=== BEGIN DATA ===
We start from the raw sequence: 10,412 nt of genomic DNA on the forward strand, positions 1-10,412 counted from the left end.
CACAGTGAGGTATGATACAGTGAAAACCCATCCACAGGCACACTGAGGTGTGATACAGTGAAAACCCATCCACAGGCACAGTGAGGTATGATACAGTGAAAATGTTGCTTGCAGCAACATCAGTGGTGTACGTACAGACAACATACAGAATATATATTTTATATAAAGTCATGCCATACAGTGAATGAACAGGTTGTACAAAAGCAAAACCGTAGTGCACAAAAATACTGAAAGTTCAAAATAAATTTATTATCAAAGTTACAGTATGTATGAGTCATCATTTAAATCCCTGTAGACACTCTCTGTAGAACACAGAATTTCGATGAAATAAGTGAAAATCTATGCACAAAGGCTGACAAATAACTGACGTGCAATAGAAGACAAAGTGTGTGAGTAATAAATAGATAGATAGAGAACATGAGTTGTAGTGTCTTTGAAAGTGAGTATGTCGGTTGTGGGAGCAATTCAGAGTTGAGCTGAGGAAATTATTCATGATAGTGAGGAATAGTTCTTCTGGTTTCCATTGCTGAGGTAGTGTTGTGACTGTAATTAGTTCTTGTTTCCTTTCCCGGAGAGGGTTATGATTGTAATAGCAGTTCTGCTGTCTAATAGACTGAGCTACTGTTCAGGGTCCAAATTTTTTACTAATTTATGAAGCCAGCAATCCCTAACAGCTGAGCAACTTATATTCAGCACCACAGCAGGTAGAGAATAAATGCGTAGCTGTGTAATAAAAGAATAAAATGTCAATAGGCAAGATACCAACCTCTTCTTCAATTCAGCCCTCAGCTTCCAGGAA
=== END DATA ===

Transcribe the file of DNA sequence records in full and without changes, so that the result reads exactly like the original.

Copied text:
We start from the raw sequence: 10,412 nt of genomic DNA on the forward strand, positions 1-10,412 counted from the left end.
CACAGTGAGGTATGATACAGTGAAAACCCATCCACAGGCACACTGAGGTGTGATACAGTGAAAACCCATCCACAGGCACAGTGAGGTATGATACAGTGAAAATGTTGCTTGCAGCAACATCAGTGGTGTACGTACAGACAACATACAGAATATATATTTTATATAAAGTCATGCCATACAGTGAATGAACAGGTTGTACAAAAGCAAAACCGTAGTGCACAAAAATACTGAAAGTTCAAAATAAATTTATTATCAAAGTTACAGTATGTATGAGTCATCATTTAAATCCCTGTAGACACTCTCTGTAGAACACAGAATTTCGATGAAATAAGTGAAAATCTATGCACAAAGGCTGACAAATAACTGACGTGCAATAGAAGACAAAGTGTGTGAGTAATAAATAGATAGATAGAGAACATGAGTTGTAGTGTCTTTGAAAGTGAGTATGTCGGTTGTGGGAGCAATTCAGAGTTGAGCTGAGGAAATTATTCATGATAGTGAGGAATAGTTCTTCTGGTTTCCATTGCTGAGGTAGTGTTGTGACTGTAATTAGTTCTTGTTTCCTTTCCCGGAGAGGGTTATGATTGTAATAGCAGTTCTGCTGTCTAATAGACTGAGCTACTGTTCAGGGTCCAAATTTTTTACTAATTTATGAAGCCAGCAATCCCTAACAGCTGAGCAACTTATATTCAGCACCACAGCAGGTAGAGAATAAATGCGTAGCTGTGTAATAAAAGAATAAAATGTCAATAGGCAAGATACCAACCTCTTCTTCAATTCAGCCCTCAGCTTCCAGGAA